Warm, too warm, and warmer still: The climate movement must face up to its colossal failure
There is no disputing the climate movement’s breadth, depth, diligence, passion or commitment. Crucially, it’s also right, fighting for nothing less than the future of our civilisation. But playing out in slow motion in front of our eyes, we are witnessing its complete collapse. Sustainability conferences hijacked by oil officials and sponsored by Big Oil are but symptoms of a deeper malaise.
From www.eco-business.com

Where Does the Flatness of Oil Production Come From?
For CONVENTIONAL oil, the peak annual global production was about 30 billion barrels (in 2010), but it is now down by about 10%. The TOTAL of global oil production, however, has been more or less flat since about 2002. The discrepancy is due to the fact that the grand total includes UNCONVENTIONAL oil (shale oil, tar-sands oil, natural-gas-liquids, etc.). Mysteriously, the decrease in conventional oil and the increase in unconventional oil balance each other out almost perfectly. But this doesnt make sense. How is it possible that the rise in unconventional oil and the decline in conventional oil and almost exactly cancel each other out, keeping the grand total of annual oil production continuing flat year after year?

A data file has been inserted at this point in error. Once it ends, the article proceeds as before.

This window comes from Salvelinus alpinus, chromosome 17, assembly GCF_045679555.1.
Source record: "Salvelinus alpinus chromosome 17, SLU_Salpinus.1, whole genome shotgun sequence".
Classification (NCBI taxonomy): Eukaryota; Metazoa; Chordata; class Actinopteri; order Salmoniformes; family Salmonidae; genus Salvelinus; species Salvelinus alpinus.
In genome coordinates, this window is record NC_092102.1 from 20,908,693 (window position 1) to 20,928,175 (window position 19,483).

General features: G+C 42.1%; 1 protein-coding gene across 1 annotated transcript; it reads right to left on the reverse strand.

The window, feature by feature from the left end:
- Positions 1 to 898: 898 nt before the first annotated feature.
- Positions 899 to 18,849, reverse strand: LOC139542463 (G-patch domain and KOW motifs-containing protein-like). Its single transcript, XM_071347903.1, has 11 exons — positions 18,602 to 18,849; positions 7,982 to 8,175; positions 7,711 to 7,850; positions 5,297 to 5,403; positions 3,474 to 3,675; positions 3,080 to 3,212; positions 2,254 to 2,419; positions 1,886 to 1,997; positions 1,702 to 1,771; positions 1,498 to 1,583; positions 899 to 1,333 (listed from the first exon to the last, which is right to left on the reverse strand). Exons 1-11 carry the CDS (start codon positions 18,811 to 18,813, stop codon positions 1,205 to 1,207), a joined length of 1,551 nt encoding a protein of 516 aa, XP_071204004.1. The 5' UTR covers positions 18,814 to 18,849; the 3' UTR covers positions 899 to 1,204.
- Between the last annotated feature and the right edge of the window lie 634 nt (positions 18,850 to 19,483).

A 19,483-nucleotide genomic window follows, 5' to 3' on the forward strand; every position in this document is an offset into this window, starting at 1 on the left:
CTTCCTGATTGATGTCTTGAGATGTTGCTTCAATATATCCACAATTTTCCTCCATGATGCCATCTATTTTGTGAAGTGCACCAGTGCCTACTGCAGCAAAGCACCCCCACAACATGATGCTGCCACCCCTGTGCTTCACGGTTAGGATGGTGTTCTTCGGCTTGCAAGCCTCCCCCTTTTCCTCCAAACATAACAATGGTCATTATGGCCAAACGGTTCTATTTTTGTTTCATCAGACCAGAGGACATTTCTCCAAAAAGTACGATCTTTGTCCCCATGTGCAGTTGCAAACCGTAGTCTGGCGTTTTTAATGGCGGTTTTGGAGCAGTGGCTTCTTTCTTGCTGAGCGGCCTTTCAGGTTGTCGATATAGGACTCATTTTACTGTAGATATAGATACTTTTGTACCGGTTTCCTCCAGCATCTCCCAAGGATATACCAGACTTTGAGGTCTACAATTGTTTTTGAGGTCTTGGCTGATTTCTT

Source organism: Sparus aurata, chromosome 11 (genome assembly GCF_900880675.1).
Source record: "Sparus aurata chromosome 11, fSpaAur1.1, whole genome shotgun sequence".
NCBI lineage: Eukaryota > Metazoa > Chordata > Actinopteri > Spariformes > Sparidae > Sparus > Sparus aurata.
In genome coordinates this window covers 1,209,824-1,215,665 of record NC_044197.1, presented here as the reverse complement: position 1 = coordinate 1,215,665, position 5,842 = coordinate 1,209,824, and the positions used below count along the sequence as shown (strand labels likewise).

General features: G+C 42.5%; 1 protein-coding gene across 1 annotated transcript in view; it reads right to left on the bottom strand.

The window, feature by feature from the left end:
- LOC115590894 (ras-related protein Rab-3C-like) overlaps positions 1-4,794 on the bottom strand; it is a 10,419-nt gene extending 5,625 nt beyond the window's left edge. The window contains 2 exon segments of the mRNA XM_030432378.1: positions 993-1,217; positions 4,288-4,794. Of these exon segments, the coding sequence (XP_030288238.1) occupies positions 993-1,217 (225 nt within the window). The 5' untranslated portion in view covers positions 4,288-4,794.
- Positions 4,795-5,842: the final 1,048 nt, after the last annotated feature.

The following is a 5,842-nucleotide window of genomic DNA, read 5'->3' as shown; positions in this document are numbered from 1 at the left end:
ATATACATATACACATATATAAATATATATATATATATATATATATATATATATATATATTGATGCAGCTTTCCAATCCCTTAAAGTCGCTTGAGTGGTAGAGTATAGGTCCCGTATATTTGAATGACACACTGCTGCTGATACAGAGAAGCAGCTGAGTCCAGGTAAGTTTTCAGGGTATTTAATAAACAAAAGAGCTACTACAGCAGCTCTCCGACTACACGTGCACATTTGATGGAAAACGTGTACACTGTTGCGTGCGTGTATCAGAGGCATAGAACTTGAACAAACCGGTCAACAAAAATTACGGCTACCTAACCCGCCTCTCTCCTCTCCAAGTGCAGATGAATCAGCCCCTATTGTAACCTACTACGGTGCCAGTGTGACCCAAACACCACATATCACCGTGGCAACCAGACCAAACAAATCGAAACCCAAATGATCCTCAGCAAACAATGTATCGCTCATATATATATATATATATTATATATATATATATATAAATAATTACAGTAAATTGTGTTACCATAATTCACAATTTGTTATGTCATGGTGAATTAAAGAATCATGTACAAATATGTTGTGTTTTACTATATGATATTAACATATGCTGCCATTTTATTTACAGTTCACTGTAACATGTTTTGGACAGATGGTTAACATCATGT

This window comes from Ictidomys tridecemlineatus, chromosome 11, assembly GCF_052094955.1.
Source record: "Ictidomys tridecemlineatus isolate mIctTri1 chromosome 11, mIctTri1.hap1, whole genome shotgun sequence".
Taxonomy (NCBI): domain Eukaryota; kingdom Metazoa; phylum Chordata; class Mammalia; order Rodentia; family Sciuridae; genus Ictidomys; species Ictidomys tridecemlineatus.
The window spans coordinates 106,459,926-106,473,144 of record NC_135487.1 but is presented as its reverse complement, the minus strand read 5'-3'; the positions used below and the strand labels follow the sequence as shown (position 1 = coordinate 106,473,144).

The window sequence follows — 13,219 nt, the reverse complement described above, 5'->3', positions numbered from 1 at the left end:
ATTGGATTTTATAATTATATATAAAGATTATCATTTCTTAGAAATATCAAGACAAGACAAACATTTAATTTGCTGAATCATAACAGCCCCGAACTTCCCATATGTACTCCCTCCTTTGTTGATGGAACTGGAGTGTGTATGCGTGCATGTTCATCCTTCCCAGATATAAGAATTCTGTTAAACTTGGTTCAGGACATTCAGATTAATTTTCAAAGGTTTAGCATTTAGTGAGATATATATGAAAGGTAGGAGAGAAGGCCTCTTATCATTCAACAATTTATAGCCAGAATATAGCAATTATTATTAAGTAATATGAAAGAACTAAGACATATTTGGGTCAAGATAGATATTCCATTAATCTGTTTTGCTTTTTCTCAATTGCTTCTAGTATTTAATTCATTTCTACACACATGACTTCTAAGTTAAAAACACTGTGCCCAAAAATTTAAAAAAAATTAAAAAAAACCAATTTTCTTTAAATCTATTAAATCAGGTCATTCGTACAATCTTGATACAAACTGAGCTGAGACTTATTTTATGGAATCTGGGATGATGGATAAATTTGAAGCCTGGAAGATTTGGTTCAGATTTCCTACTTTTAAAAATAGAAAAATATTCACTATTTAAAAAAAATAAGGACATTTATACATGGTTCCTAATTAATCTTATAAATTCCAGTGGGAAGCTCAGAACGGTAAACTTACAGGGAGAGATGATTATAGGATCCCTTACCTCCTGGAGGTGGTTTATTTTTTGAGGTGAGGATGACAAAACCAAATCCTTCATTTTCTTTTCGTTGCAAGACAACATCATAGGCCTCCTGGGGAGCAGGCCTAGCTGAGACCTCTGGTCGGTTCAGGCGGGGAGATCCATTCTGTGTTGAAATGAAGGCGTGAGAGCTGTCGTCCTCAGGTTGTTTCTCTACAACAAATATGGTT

By Peter Goodchild

The Crocodiles of Reality
Ive suggested in several previous posts that the peak oil debate may be approaching a turning point—one of those shifts in the collective conversation in which topics that have been shut out for years or decades finally succeed in crashing the party, and other topics that have gotten more than their quota of attention during that time get put out to pasture or sent to the glue factory. I’d like to talk for a moment about some of the reasons I think that’s about to happen, and in the process, give a name to one of the common but generally unmentionable features of contemporary economic life.